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Some of the more serious complications that have been reported in the literature include chest pain, hypoxemia, hypotension, and acute respiratory distress syndrome (ARDS)3,7,8. The exact pathogenesis of the acute lung injury seen in ARDS as a result of talc pleurodesis remains elusive and may be multifactorial7. In the past it was believed to be related to the administration method used for instillation, but studies have found this less likely to be the case, and may be instead, related to the talc particle size and volume7,9. To avoid potential adverse reactions, it is recommended that the volume of talc instillation be limited to five grams7. In addition to dosing, particle size has also been linked to adverse reactions7. It is therefore recommended to use medical grade talc with less than ten percent of the particles measuring five to ten microns7. It is believed these smaller particle sizes can create a systemic inflammatory response and lead to ARDS3,7,9.
While many options remain available for the treatment of recurring pneumothorax and pleural effusion, chemical pleurodesis should be a consideration for the provider caring for patients with diseases of the chest2. Various agents are on the market, but talc has been shown to be the sclerosing agent of choice in the United States3,7. However, clinicians need to be aware of the various preparations, as particle size varies depending on the manufacturer and vary from one country to another5,7.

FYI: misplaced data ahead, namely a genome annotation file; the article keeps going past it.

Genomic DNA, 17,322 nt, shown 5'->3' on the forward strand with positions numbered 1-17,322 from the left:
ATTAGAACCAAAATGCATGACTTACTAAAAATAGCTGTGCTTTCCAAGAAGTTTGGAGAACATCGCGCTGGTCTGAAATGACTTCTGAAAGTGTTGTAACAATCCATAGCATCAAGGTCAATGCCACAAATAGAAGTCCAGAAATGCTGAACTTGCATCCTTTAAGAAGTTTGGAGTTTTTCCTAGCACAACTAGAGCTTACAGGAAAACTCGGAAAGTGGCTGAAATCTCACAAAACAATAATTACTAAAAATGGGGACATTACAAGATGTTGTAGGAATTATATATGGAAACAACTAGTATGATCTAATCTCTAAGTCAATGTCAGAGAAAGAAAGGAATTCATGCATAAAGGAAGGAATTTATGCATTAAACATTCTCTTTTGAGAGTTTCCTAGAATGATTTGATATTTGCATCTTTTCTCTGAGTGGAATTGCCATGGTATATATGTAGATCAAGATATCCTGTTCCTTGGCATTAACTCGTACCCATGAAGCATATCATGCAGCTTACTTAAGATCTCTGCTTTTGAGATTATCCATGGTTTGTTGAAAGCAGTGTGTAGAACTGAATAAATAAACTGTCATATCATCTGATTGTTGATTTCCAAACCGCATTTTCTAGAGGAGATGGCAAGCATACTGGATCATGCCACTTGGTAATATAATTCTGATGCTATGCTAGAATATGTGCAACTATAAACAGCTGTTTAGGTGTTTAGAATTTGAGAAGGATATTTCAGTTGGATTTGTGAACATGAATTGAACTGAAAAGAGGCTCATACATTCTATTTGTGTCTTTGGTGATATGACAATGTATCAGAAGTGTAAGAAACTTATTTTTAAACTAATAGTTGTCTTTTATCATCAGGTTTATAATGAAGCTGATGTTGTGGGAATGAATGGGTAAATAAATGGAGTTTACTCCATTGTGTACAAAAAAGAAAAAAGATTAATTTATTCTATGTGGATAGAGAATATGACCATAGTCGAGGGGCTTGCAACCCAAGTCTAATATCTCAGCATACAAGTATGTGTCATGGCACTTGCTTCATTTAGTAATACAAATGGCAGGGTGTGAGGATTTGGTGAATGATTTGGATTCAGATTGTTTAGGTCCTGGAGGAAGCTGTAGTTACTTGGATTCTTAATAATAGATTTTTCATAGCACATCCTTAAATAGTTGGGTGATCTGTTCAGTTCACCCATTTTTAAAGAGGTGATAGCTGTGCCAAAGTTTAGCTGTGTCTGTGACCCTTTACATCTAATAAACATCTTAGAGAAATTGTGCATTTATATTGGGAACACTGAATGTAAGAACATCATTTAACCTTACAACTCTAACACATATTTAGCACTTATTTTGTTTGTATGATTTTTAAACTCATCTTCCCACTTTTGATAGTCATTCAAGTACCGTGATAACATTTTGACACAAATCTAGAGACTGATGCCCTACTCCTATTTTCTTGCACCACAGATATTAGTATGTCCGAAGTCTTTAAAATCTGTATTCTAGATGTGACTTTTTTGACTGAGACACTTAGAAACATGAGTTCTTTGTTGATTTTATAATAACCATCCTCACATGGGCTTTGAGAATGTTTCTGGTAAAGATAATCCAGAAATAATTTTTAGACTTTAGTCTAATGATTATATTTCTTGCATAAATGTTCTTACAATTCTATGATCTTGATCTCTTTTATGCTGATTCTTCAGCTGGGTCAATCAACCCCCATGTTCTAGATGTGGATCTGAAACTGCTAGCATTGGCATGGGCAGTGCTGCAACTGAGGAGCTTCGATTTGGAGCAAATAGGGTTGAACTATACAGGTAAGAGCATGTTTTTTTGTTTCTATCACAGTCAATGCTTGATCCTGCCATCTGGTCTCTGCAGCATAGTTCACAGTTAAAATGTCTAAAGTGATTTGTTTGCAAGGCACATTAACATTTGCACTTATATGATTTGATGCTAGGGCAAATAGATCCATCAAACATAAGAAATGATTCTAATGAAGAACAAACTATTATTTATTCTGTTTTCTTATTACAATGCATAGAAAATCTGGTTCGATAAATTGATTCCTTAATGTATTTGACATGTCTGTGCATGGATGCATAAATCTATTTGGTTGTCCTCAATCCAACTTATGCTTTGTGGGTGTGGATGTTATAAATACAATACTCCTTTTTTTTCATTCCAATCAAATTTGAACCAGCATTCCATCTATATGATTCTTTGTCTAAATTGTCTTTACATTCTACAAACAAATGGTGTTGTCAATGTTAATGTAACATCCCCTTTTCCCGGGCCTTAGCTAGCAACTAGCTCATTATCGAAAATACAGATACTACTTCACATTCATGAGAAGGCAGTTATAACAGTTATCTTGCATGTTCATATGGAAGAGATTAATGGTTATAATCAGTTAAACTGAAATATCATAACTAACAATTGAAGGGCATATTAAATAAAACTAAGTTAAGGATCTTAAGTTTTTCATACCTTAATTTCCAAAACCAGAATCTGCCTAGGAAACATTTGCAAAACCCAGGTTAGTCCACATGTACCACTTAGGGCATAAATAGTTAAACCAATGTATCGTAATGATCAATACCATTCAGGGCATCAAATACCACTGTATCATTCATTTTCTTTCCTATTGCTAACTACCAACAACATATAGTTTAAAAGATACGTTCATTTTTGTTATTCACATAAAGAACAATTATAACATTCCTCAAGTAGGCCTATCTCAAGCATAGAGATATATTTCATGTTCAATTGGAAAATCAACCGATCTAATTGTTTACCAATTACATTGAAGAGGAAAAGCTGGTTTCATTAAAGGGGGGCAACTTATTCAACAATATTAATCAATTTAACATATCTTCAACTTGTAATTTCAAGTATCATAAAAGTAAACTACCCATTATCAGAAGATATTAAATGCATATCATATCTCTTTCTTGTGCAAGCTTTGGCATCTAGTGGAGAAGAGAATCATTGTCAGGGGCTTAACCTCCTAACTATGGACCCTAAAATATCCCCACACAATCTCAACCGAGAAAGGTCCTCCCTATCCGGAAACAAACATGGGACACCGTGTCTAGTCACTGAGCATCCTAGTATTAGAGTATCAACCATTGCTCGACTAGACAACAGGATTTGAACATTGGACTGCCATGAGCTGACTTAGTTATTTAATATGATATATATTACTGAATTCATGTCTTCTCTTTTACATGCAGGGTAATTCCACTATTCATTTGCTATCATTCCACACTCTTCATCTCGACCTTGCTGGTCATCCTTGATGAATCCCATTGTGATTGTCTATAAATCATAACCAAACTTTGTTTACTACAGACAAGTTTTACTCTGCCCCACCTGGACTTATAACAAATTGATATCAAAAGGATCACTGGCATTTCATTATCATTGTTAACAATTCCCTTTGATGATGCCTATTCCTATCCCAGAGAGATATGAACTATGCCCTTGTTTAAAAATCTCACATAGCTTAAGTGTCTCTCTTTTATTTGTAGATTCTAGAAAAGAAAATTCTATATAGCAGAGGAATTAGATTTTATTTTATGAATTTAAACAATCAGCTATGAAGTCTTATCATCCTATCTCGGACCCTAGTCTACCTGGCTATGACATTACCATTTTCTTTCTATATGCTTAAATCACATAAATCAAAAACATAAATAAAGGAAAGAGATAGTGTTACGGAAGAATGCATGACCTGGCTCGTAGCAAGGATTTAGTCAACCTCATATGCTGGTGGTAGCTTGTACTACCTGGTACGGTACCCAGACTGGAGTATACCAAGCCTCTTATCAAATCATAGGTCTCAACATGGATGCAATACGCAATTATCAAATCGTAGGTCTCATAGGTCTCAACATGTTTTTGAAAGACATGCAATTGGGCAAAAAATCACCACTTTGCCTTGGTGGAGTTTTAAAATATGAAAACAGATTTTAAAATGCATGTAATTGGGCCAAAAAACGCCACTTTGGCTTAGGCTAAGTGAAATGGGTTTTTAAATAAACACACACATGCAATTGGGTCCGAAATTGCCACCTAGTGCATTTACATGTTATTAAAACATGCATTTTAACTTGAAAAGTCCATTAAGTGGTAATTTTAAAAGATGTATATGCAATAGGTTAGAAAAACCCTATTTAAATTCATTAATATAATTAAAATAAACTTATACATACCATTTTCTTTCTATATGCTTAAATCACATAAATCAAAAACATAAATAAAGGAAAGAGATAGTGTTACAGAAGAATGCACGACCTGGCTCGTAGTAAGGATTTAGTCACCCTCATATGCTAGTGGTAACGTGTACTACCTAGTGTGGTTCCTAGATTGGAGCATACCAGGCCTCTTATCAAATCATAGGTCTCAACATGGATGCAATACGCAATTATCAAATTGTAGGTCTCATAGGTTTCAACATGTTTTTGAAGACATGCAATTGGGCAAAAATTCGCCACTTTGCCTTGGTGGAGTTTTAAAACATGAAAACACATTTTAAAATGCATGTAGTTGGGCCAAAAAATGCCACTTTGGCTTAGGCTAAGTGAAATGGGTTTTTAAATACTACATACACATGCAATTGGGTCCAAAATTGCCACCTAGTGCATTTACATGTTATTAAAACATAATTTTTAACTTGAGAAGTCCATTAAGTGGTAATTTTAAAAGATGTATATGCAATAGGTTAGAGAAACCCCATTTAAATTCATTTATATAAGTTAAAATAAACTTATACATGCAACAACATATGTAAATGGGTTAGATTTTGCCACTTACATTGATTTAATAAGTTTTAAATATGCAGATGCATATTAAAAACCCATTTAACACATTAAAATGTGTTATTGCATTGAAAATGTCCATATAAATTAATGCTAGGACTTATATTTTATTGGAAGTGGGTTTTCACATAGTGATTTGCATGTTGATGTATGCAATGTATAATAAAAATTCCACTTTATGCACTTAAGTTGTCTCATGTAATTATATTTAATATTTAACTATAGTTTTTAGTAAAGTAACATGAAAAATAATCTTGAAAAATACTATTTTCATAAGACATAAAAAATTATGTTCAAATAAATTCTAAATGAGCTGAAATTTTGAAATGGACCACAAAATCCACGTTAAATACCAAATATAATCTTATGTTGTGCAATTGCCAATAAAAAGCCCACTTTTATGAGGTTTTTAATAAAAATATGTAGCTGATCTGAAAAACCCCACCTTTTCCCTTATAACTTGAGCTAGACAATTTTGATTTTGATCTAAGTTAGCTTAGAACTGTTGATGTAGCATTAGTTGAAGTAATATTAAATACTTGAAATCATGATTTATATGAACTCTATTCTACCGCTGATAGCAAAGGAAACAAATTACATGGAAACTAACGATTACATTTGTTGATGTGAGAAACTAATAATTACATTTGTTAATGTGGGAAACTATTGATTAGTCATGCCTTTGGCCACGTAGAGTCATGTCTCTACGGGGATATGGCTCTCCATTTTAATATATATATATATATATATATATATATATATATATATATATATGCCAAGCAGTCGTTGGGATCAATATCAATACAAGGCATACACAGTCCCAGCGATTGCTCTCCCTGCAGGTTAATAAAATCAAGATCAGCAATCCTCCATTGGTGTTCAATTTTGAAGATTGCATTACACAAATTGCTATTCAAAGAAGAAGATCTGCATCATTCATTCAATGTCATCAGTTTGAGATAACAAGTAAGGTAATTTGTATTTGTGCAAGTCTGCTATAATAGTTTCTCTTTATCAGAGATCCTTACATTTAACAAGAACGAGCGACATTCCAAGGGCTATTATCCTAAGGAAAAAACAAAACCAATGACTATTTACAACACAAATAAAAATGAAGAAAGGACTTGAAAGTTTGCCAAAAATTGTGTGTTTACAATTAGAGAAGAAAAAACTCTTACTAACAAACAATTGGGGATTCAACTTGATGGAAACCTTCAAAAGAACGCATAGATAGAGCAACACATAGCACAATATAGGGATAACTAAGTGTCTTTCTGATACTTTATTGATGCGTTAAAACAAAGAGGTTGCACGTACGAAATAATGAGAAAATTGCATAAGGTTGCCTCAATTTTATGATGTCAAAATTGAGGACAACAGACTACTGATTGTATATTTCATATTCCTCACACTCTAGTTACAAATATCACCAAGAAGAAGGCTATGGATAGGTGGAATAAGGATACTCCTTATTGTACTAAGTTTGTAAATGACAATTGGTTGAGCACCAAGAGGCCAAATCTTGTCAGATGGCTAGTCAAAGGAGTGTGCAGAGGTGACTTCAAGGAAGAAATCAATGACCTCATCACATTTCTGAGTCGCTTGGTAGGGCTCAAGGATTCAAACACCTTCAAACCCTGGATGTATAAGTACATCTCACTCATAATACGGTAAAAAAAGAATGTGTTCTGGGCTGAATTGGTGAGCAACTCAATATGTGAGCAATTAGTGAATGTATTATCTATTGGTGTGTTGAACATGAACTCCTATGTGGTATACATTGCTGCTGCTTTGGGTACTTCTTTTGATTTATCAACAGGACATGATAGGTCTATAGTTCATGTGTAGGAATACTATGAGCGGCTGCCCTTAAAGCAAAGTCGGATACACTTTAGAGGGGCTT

Chemical pleurodesis along with VATS surgical intervention is an effective form of treatment for patients with recurrent effusions or pneumothorax2,6,7. Unfortunately, not all patients are candidates for the procedure, so proper patient selection must be exercised6,7. In addition to being effective, chemical pleurodesis using talc can be done at the bedside. The procedure is relatively safe and well-tolerated by the patient, so long as the patients is premedicated with adequate analgesia6,7,9. For patients this procedure is an excellent option if they are not a surgical candidate, need palliation, or are simply seeking resolution for their recurring pulmonary issue1,3,7. Lastly, talc pleurodesis comes as a significant time and cost saving for the patient and overall healthcare system6,9.